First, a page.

With the NBA draft lottery upcoming on May 30, the sports world has little time left to wonder who will have the rights to Anthony Davis and the arms that go on forever (or any other player in the draft, for that matter).
One thing is certain, however: This year's draft class will make its mark on the league next year and for years to come. The field is loaded with stars whose time has come to fulfill their dream and make it to the NBA.
So, where will this year's draft picks be making their names known in the NBA? Let's take a look in this form of the mock draft.
1. Charlotte Bobcats (7-45): Anthony Davis, PF, Kentucky
Davis is the definition of a can't-miss star and will immediately become one of the league's most feared defensive players when he enters the league. He's a can't miss player.
His size will make him a quick fit in the league on both sides of the ball. His mental awareness will allow him to feed off his teammates and build chemistry. His positive, hard working mindset will set him apart from his peers.
The Bobcats lack everything that Davis brings: Playmaking ability, defensive presence, NBA talent, you name it. Look no further than their record to see how bad MJ's current team is.
Could a move like this turn the Bobcats around in one year? Absolutely not. I would be shocked if they weren't in the bottom five after next season, even with Davis.
But you can't ignore adding a player that has been the consensus No. 1 overall pick since the college basketball season began. Adding Davis is an absolute must.
2. Washington Wizards (12-43): Michael Kidd-Gilchrist, SF, Kentucky
Kidd-Gilchrist wasn't even the best player on his collegiate team, but there's still no doubt he's the second best player in the country. An aggressive play-maker and an absolutely relentless defender, he'll have no trouble adjusting to the NBA game.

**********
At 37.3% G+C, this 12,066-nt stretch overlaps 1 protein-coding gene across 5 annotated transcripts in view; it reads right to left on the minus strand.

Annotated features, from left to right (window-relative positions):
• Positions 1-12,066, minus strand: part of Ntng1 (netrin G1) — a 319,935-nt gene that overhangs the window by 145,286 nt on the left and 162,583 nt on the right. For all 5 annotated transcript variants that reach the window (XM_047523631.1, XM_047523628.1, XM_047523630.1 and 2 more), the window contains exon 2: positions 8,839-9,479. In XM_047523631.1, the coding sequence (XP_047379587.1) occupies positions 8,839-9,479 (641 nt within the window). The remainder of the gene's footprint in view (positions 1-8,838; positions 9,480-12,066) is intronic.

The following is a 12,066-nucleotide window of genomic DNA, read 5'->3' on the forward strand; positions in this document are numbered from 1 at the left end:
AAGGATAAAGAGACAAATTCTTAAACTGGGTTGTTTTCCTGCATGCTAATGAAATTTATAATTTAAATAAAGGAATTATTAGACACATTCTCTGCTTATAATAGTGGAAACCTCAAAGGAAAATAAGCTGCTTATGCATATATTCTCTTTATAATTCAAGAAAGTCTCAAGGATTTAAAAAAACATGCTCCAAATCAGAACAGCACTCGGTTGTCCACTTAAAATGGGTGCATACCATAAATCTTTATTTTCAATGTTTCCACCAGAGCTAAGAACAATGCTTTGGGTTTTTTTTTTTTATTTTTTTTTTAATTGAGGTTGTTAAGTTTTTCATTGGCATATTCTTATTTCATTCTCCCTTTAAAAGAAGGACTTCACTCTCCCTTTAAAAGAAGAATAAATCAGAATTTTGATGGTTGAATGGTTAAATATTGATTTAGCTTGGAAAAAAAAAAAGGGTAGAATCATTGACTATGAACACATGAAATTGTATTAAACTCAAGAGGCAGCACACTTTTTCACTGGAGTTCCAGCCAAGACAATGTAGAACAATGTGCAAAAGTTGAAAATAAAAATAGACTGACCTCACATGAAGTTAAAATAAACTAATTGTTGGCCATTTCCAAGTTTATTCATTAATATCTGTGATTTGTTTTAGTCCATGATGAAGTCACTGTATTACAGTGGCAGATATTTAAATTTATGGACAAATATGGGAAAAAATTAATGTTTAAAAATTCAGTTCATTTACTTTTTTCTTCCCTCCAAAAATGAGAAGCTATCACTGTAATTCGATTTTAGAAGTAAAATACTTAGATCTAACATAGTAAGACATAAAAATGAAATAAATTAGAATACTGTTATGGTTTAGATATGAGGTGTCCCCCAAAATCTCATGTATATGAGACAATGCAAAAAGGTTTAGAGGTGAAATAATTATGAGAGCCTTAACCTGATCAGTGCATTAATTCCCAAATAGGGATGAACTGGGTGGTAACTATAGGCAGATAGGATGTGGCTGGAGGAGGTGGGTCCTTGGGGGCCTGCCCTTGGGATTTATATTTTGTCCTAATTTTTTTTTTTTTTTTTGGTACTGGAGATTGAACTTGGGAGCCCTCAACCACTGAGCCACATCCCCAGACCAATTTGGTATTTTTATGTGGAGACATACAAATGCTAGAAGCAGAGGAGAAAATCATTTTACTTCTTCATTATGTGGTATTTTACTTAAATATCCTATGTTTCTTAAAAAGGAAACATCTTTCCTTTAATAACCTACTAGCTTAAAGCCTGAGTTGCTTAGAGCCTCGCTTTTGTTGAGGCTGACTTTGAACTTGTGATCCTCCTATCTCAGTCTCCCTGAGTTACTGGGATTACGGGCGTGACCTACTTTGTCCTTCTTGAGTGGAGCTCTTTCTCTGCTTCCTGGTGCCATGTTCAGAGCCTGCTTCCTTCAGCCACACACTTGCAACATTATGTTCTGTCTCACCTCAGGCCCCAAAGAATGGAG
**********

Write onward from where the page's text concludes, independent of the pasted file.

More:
3. New Orleans Hornets (14-40): Thomas Robinson, PF, Kansas
Thomas Robinson is a game changer.
We saw what he could do with a complete team last season at Kansas, where he combined with Jeff Withey to shut down many elite teams and come just one win away from a national championship.
The Jayhawk stud waited a few seasons to break out, but did so in jaw-dropping fashion in 2011-12. The Hornets lacked intensity and firepower last year without Chris Paul, which is exactly what Robinson brings to the table. He's a shoe-in as any guy you can build a frontcourt around and is only getting better.
Robinson is a consensus No. 1 pick most seasons. Instead, he falls to three behind two Kentucky studs and seems to fall into a much better situation.
4. Cleveland Cavaliers (17-35): Bradley Beal, SG, Florida
Beal will join Kyrie Irving for a Cleveland backcourt that is freakishly young and even more freakishly talented. Both can shoot the lights out and have shockingly complete games for their size.
In three years this will be the much shorter, slightly less successful version of Durant/Westbrook.
5. Portland Trail Blazers (via 19-37 New Jersey Nets): Cody Zeller, C, Indiana
Zeller showed no trouble evolving into the college game last season as a freshman, despite many thinking he would struggle. He won't have the same ease transitioning to the NBA, but he fills a hole in Portland that's been there since they drafted Greg Oden.
6. Sacramento Kings (19-36): Jared Sullinger, PF, Ohio State
It's hard to find a player who dominated the game for the last two years more than Ohio State big man Jared Sullinger, who found himself the focal point of a very good team filled with NBA talent. By joining Sullinger with DeMarcus Cousins, the Kings add a grind-it-out post man who can attack the glass.
7. Toronto Raptors (20-35): Harrison Barnes, SF, North Carolina
Many expected Harrison Barnes to be adding an NBA Rookie of the Year trophy to his collection after this season. Instead, he came out as one of the most dangerous scorers in this year's draft and lands at a team that desperately needs just that. Barnes can play almost every position on the floor and is one more step in helping the Raptors get back on the map.
8. Detroit Pistons (21-33): Perry Jones III, PF, Baylor
If I went back in time last year and told you that the Baylor Bears asserted themselves as a national championship contender in 2011-12, you'd assume it was with Perry Jones III leading the squad. It wasn't.
He never got his game going in Baylor, but his skillset is hard to find in the NBA, it's and even harder to find coming out of college. He'll get his chance as a top-10 pick, and he'll hope that he's needed more than he was in Waco, Texas.
9. Utah Jazz (via 21-32 Golden State Warriors): Kendall Marshall, PG, North Carolina
As Kendall Marshall's wrist went in the 2012 NCAA tournament, so did the Tar Heels' title hopes. He's one of the most valuable players in this draft class, and Utah will be looking for a point guard. The Jazz already have a decent amount of talent, so Marshall's passing ability will help make his teammates even better.